Sunday, June 05, 2005

What Lies Beneath What's In Between

The use of middle names became popular here in New England in the late 18th and early 19th centuries—so popular that, allegedly, one gentleman asked his town clerk to insert middle initials into his children's birth records, to keep up with the current fashion.

Genealogists will often find the surname of an allied family hidden in a child's middle name: President John Quincy Adams was named for his great-grandfather, John Quincy; Franklin Delano Roosevelt's mother was Sara Delano. A middle name could also serve as a second given name, as with Presidents Thomas Woodrow Wilson and John Calvin Coolidge. This was sometimes done to distinguish a father from a son of the same name, but just as often was done to suit the preference of the bearer.

The genealogist should not make the mistake of assuming that a surname used as a child's middle name was always that of an allied family. It was common practice in the early Republic to name children for heroes of the Revolution and the Founding Fathers. Thousands of boys were named for George Washington, Thomas Jefferson, and Benjamin Franklin, and thousands more were given the middle name "LaFayette." Many children were named for regional celebrities—usually statesmen and war heroes—requiring that the genealogist be familiar with the historical background of the area and era she is researching. If a child was named for a living figure (as was my great-uncle Theodore Roosevelt Dunham, born in 1908), this is a sure indication of the parents' political or cultural interests at the time.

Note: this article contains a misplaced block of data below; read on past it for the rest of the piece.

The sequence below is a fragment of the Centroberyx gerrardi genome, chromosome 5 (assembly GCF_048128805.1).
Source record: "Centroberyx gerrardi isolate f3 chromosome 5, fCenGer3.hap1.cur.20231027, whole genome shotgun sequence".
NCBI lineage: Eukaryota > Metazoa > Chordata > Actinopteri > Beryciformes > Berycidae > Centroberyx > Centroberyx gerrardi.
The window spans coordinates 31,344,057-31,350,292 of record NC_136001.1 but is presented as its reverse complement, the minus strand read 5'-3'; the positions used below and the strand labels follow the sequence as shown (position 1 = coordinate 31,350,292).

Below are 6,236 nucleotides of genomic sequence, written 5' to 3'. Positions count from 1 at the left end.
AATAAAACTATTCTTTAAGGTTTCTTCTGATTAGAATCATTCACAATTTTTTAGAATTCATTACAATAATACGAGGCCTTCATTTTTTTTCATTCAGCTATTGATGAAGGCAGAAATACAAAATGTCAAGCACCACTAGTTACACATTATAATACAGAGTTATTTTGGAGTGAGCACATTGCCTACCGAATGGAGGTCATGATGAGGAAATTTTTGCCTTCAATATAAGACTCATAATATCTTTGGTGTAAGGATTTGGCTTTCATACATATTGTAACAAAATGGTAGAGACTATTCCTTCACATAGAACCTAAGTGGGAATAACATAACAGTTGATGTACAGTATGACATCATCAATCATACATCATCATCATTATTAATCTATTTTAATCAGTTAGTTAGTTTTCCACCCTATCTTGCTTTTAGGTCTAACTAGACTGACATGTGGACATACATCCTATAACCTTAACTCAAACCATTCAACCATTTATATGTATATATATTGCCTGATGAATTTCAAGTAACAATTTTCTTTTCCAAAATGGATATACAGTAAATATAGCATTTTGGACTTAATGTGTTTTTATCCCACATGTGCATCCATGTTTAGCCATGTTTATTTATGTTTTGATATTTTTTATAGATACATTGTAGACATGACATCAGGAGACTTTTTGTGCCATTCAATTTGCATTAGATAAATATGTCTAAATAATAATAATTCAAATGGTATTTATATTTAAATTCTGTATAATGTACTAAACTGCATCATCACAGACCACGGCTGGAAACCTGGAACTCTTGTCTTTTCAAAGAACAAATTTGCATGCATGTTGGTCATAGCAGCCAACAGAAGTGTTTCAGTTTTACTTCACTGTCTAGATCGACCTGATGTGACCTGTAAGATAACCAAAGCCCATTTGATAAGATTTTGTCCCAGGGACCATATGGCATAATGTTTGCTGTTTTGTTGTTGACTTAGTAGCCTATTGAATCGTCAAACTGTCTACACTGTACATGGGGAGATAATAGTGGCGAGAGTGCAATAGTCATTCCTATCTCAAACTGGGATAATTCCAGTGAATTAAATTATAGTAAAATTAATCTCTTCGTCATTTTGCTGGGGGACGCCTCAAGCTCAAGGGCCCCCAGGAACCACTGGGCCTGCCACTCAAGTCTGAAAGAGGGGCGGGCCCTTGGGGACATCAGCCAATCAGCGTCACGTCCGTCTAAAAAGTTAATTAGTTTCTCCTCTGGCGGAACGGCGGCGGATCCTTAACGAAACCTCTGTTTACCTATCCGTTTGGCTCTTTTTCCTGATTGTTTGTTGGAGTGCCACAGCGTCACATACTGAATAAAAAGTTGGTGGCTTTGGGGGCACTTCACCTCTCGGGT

A few of the men for whom children were named in my corner of Maine:

Elbridge Gerry (signer of the Declaration from Massachusetts, and Vice President under Madison)
Hannibal Hamlin (Vice President under Lincoln)
William King (first Governor of Maine)
Enoch Lincoln (Maine Governor and Representative to Congress)
Albion Keith Parris (Governor and Senator from Maine)
Virgil Delphini Parris (Congressman from Maine)
I have also run across an Isaac Watts (named for an English preacher and hymn writer), a few John Miltons, and one Edgar Allan Poe. I have met in my research Albert Gallatins and Winfield Scotts, Martin Luthers and John Wesleys. But very few Benedict Arnolds.

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